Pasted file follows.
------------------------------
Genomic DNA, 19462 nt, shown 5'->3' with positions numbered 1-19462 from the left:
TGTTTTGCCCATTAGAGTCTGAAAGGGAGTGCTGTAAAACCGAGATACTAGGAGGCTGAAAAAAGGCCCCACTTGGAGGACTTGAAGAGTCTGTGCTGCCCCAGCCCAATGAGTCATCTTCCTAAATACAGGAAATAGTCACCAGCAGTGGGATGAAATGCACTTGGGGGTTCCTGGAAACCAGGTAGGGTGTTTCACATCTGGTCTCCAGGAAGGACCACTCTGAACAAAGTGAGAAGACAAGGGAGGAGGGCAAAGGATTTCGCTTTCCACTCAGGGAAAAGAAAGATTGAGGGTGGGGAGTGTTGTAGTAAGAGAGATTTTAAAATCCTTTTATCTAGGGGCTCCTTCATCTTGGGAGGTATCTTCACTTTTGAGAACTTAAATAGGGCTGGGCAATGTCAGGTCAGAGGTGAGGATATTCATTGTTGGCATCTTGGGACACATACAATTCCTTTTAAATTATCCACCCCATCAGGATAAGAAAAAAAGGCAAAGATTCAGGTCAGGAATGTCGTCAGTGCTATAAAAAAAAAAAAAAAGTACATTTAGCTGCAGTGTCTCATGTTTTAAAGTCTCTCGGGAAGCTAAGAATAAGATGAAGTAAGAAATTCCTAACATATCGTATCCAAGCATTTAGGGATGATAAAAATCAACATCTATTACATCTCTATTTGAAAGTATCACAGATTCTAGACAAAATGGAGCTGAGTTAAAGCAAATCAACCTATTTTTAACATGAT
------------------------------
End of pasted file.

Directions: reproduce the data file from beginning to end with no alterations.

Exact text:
Genomic DNA, 19462 nt, shown 5'->3' with positions numbered 1-19462 from the left:
TGTTTTGCCCATTAGAGTCTGAAAGGGAGTGCTGTAAAACCGAGATACTAGGAGGCTGAAAAAAGGCCCCACTTGGAGGACTTGAAGAGTCTGTGCTGCCCCAGCCCAATGAGTCATCTTCCTAAATACAGGAAATAGTCACCAGCAGTGGGATGAAATGCACTTGGGGGTTCCTGGAAACCAGGTAGGGTGTTTCACATCTGGTCTCCAGGAAGGACCACTCTGAACAAAGTGAGAAGACAAGGGAGGAGGGCAAAGGATTTCGCTTTCCACTCAGGGAAAAGAAAGATTGAGGGTGGGGAGTGTTGTAGTAAGAGAGATTTTAAAATCCTTTTATCTAGGGGCTCCTTCATCTTGGGAGGTATCTTCACTTTTGAGAACTTAAATAGGGCTGGGCAATGTCAGGTCAGAGGTGAGGATATTCATTGTTGGCATCTTGGGACACATACAATTCCTTTTAAATTATCCACCCCATCAGGATAAGAAAAAAAGGCAAAGATTCAGGTCAGGAATGTCGTCAGTGCTATAAAAAAAAAAAAAAAGTACATTTAGCTGCAGTGTCTCATGTTTTAAAGTCTCTCGGGAAGCTAAGAATAAGATGAAGTAAGAAATTCCTAACATATCGTATCCAAGCATTTAGGGATGATAAAAATCAACATCTATTACATCTCTATTTGAAAGTATCACAGATTCTAGACAAAATGGAGCTGAGTTAAAGCAAATCAACCTATTTTTAACATGAT